Prostate Cancer

For the Caregiver

A caregiver’s support and dedicated efforts can make a cancer diagnosis more bearable. As you take on these and other responsibilities for caring for a loved one with prostate cancer, remember your hard work and support can make a world of difference. Following are some important things to keep in mind.

Sign appropriate forms. Be sure you are authorized to communicate with the health care team, access medical information, renew prescriptions and more. If you are unsure about the forms you may need to sign, ask a member of your health care team.

Attend medical appointments. It is difficult to remember everything that is discussed, and it helps to have a second set of ears. Keep a running list of questions to bring with you, and take notes. Always ask for an explanation about anything you don’t understand. Don’t wait for appointments if your questions or concerns are urgent. Contact the health care team by phone, email or through the patient portal. Telehealth options may allow you to join your loved one's appointment.

Track medications. Cancer medications are most effective when taken exactly as prescribed. Help your loved one stay on schedule with medications taken at home. Use a calendar, pill box or reminder tool.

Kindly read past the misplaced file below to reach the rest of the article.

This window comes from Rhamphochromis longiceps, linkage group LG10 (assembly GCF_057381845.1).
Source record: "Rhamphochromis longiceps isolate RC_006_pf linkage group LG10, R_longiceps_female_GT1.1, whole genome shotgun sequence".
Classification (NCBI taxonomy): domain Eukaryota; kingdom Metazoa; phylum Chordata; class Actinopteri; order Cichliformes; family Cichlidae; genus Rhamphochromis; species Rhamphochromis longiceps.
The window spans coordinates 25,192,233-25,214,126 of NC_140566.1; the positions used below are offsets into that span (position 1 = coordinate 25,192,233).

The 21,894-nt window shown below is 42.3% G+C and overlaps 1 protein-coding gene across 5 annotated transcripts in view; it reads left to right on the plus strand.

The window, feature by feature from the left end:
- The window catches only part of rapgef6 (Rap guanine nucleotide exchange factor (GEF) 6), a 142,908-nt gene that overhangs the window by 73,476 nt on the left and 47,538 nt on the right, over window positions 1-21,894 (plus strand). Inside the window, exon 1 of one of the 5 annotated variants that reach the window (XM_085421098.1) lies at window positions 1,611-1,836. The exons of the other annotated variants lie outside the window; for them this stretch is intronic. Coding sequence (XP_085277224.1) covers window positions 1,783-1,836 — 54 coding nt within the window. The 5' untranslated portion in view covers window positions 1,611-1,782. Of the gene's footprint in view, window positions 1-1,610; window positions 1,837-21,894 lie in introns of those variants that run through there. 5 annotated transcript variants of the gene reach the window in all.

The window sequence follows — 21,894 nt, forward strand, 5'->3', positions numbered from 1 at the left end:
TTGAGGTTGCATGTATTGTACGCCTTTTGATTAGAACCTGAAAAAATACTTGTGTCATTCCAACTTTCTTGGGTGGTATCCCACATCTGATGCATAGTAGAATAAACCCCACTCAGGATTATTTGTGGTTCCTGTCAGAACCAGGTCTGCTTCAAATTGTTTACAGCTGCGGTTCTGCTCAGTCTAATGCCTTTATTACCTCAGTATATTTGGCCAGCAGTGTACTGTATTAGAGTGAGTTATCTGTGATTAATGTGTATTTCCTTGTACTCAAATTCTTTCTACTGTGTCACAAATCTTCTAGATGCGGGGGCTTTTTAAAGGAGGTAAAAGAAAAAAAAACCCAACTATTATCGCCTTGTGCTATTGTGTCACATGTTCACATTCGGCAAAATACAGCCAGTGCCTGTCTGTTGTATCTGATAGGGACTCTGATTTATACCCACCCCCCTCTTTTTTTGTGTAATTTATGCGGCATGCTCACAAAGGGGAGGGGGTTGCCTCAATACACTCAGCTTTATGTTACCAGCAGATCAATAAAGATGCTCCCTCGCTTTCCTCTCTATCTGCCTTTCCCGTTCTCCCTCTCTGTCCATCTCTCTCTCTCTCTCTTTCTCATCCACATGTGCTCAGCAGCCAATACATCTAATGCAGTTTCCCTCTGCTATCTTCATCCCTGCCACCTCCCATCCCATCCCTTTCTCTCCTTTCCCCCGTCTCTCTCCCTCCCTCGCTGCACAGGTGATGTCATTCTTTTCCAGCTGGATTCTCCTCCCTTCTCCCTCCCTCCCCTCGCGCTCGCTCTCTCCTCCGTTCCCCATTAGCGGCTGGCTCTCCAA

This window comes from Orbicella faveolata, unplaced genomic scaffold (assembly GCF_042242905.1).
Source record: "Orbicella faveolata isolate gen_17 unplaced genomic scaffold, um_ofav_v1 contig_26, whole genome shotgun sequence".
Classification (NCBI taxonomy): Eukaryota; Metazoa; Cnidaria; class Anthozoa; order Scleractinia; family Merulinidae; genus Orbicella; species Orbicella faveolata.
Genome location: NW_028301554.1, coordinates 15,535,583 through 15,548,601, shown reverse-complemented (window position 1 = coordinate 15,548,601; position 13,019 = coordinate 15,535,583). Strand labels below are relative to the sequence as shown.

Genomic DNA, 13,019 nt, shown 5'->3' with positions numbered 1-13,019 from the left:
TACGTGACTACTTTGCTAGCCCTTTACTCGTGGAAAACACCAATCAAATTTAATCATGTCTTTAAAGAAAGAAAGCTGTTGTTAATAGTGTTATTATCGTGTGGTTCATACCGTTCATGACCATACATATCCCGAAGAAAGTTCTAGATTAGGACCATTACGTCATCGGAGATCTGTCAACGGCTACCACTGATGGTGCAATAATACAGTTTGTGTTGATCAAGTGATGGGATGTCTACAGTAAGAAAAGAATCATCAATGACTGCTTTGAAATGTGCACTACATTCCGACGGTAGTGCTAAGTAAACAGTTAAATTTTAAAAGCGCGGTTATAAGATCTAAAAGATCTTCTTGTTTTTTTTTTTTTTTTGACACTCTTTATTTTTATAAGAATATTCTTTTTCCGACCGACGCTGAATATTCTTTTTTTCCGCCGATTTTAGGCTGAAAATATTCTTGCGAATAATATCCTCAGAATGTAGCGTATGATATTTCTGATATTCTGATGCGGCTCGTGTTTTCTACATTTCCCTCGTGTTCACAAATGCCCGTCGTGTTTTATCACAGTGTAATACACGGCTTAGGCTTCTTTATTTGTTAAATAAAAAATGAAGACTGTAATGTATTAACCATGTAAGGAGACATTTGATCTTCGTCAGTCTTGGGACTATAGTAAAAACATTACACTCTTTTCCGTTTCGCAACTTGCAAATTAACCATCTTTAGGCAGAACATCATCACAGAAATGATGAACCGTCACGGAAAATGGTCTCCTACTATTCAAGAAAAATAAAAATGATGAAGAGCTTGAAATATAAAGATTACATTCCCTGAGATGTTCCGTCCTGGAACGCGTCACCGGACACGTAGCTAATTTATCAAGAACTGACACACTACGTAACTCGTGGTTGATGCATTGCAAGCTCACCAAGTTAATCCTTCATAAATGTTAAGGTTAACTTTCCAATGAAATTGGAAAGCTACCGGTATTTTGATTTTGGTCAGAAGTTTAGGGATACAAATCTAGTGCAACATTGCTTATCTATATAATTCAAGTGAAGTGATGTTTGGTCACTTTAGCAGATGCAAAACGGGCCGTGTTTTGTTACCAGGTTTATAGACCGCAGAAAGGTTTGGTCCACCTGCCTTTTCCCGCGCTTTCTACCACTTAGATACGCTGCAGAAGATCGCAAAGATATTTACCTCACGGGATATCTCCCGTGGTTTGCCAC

Stay alert to physical and emotional changes. You will likely spend more time than anyone with your loved one, which means you may notice changes more easily than a doctor or nurse. Before treatment begins, find out which symptoms and side effects require a call to the doctor or emergency medical attention.

Encourage a healthy lifestyle. Following a nutritious diet, exercising appropriately, getting enough sleep and protecting against infection will benefit your loved one at any stage of disease. Ask the health care team for specific instructions.

Don’t “over-help.” Talk with your loved one about the type of help that is most needed. You may have the urge to do everything, but it is important to let your loved one maintain independence. Also, the level of care needed often changes throughout treatment, so pace yourself.

Be a good listener. Having prostate cancer can feel overwhelming. Simply listening when your loved one needs to talk is more helpful than you may realize.

Accept help. Create a list of things that can be delegated to others. If people offer to bring food, ask for healthy meals that can go in the freezer for when they are needed.

Take care of yourself. You will be more effective if you maintain your own health. Eat right, exercise, keep medical appointments and give yourself time off. Take advantage of family and friends offering help.

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